Feeding Type

This category refers to the basic way by which an organism obtains its food/energy for metabolism.

  • A photoautotroph makes its own food (organic carbon compounds) using carbon dioxide and energy from the sun.
  • A heterotroph obtains its food/organic carbon compounds from the environment (e.g. by eating other organisms or remnants of organisms).
  • A mycoheterotroph is a special type of heterotroph, which obtains its organic carbon compounds from fungi. This term is used for plants that have parasitic mycorrhizal associations with fungi (the plants derive their nutrients from fungi and the fungi generally receive nothing in return).

Note: for some organisms the feeding type may differ depending on the life cycle stage. In these cases, a dash is used to show which feeding type is associated with which life cycle stage or type of organism. For example, there are some plants, such as Dendrolycopodium dendroideum, that are mycoheterotrophs in the gametophyte stage but are photoautotrophs in the sporophyte stage. In this example, the feeding type would be listed as: Photoautotroph–sporophyte, Mycoheterotroph–gametophyte.

Other organisms may utilize more than one feeding type, but the different feeding types can’t be clearly assigned to distinct life cycle stages. In this case, all of the feeding types used by the organism are simply listed. For example, some plants, such as Comandra umbellata, make their own food via photosynthesis, but also obtain some of their food by parasitizing other plants. The feeding type for this organism is listed as: Photoautotroph, Heterotroph.

The following sources were consulted for this data category:

  • Dyer, B.D. 2003. A Field Guide to Bacteria. Cornstalk Publishing Associates (Cornell University Press). Ithaca, NY. 355 pages.
  • Leake, J.R. 1994. Tansley Review No. 69. The biology of myco-heterotrophic (‘saprophytic’) plants. New Phytol. 127: 171-216.
  • Nickrent, D. 2015. The Parasitic Plant Connection website. The Strange and Wonderful Mycoheterotrophs webpage. 2015. Last updated 30-July-15. Department of Plant Biology, Southern Illinois University Carbondale. Available from:

Feeding Group

Other Ecological Roles

Type of Reproduction

Number of Mating Types/Unique Gametes

Names of Mating Types/Gametes

Sex Determination

Reproductive Organization

Type of Spores/Gametophytes

As part of a plant’s life cycle, haploid spores are produced by diploid plants (sporophytes). The spores germinate to give rise to haploid plants called gametophytes. The gametophytes have specialized structures that produce sperm and eggs. In some species, the gametophytes are bisexual (they have male and female structures on the same plant) in other species, the gametophytes are unisexual (male or female). Whether the gametophytes of a particular taxon are unisexual or bisexual normally depends on the type of spore that is produced as described below.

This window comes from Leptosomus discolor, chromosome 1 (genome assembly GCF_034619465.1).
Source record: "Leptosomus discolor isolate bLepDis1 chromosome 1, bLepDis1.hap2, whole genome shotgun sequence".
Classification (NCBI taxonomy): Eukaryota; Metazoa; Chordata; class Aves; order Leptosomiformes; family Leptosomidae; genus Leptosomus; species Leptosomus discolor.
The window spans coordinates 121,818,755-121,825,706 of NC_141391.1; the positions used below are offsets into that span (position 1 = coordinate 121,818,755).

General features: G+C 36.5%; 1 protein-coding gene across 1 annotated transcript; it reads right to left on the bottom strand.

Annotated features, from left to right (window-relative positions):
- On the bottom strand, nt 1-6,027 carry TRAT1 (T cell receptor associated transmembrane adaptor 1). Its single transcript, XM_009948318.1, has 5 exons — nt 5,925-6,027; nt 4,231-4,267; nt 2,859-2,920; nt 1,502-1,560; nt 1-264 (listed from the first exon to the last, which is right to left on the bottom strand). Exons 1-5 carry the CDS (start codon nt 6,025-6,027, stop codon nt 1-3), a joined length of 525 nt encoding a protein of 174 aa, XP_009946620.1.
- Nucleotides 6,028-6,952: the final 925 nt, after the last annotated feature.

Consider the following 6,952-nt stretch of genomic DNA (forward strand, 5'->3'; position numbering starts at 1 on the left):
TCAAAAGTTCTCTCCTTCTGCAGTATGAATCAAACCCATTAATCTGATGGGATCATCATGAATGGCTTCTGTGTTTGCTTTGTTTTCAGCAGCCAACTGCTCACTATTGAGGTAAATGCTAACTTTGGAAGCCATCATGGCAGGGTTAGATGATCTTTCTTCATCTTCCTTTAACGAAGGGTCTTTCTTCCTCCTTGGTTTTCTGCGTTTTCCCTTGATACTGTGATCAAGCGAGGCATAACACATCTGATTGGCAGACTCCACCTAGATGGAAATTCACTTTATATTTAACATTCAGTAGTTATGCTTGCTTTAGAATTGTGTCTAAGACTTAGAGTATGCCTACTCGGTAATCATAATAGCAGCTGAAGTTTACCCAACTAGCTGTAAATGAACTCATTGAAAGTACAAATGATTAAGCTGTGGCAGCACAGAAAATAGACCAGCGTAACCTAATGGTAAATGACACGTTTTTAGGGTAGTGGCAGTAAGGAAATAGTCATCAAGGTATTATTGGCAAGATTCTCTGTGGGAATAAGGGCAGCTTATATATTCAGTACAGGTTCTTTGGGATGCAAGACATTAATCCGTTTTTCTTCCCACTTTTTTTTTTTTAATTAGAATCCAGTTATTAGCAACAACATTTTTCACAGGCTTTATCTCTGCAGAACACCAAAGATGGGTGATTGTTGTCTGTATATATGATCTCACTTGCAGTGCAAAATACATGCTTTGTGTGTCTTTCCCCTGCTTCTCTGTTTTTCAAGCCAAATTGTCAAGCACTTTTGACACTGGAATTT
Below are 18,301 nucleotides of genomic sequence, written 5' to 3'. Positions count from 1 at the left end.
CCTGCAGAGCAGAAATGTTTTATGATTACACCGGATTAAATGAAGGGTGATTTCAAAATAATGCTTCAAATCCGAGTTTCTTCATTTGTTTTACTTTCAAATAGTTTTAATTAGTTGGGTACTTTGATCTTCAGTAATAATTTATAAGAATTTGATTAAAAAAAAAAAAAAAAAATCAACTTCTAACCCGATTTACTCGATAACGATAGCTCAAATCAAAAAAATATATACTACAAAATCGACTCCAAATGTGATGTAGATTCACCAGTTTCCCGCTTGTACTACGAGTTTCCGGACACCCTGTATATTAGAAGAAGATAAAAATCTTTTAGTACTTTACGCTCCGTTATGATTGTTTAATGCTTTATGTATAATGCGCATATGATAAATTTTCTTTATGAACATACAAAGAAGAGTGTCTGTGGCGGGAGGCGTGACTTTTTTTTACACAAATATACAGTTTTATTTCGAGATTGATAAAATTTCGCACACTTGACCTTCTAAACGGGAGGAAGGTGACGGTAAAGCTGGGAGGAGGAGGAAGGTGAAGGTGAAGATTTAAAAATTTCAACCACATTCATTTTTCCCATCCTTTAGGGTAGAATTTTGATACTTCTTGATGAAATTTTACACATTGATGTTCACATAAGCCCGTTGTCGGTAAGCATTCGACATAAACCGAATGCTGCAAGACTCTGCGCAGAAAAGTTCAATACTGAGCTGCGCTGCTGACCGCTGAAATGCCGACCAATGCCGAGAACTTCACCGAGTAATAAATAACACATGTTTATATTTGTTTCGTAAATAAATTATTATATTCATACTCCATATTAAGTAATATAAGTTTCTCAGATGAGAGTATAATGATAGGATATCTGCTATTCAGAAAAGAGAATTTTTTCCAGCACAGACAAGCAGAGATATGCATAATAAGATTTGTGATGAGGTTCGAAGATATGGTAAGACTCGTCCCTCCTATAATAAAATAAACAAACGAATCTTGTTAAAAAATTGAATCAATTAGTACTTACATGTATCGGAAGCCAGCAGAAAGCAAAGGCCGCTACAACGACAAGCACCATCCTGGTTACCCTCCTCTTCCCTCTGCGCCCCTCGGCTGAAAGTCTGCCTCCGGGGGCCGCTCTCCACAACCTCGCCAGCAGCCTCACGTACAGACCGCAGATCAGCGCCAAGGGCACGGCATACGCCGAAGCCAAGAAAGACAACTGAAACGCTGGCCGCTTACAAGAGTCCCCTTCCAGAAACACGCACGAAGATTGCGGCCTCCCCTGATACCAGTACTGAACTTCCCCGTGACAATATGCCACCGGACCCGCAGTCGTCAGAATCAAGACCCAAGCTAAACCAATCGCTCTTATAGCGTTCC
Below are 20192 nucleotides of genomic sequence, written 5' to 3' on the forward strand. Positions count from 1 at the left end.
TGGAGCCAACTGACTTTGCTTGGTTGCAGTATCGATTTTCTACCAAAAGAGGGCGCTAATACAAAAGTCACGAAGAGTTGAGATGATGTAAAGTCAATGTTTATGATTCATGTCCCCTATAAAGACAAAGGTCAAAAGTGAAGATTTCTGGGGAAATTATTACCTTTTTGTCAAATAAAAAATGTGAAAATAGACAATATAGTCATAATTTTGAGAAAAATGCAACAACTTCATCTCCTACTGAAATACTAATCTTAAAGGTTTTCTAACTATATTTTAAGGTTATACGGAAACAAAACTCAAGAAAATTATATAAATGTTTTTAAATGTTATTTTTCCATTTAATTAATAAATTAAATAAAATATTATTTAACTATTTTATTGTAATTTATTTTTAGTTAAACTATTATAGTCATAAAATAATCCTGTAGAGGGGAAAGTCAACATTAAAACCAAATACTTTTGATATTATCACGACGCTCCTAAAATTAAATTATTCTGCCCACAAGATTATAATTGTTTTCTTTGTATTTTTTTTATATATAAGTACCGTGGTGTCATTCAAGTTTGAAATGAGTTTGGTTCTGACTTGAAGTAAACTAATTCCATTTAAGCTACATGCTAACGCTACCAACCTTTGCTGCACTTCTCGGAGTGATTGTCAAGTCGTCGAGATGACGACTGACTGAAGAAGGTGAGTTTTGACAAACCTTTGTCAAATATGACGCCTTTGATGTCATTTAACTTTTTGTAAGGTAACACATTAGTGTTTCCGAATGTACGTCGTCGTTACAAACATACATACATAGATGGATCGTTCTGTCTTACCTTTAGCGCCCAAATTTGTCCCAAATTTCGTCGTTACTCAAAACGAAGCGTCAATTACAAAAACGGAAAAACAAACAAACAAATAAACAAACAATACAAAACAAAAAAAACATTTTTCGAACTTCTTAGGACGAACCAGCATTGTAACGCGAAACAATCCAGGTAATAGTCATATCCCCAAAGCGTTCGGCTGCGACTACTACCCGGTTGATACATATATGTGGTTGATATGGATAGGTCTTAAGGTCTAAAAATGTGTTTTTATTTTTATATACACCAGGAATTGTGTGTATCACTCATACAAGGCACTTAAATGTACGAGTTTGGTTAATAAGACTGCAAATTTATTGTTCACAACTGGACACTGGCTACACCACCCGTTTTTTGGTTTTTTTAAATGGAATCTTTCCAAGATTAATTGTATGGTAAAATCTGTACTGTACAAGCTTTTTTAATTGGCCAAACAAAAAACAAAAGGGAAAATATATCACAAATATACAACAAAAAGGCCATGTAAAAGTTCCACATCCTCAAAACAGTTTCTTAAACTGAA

• Species that have one type of spore (homosporous plants) produce bisexual gametophytes.
  • In species that have two types of spores (heterosporous plants), one type, known as the megaspore, is much larger than the other and gives rise to a female plant (called a megagametophyte). The other type of spore, the microspore, is much smaller and germinates to form a male plant (called a microgametophtye). As their names would suggest, megagametophytes tend to be larger than microgametophytes.

Horsetails (Equisetum species) are an exception — they produce one type of spore, which may give rise to male gametophytes or female gametophytes. And, if the eggs of a female gametophyte are not fertilized within a certain period of time, the female gametophyte will grow male structures, becoming bisexual (Duckett, 1970).

Data were obtained from the following sources:

  • Duckett, J. G. (1970), Sexual behaviour of the genus Equisetum, subgenus Equisetum. Botanical Journal of the Linnean Society, 63: 327–352. doi:10.1111/j.1095-8339.1970.tb02311.x
  • Haines, A. 2003. The Families Huperziaceae and Lycopodiaceae of New England. A Taxonomic and Ecological Reference. V.F. Thomas Co. Bowdoin, ME. 100 pages.
  • Johri, B.M. and P.S. Srivastava (eds). 2001. Reproductive Biology of Plants. Narosa Publishing House.
  • Niklas, K.J. 1997. The evolutionary biology of Plants. The University of Chicago Press. Chicago.
  • Raven, P.H., R.F. Evert, and S.E. Eichhorn. 1992. Biology of Plants, Fifth edition. Worth Publishers.New York. 791 pages.

Type of Pollination

Pollination Mechanism

Life Cycle Duration

Method of Seed Dispersal

Last edited: 14 Sept. 2017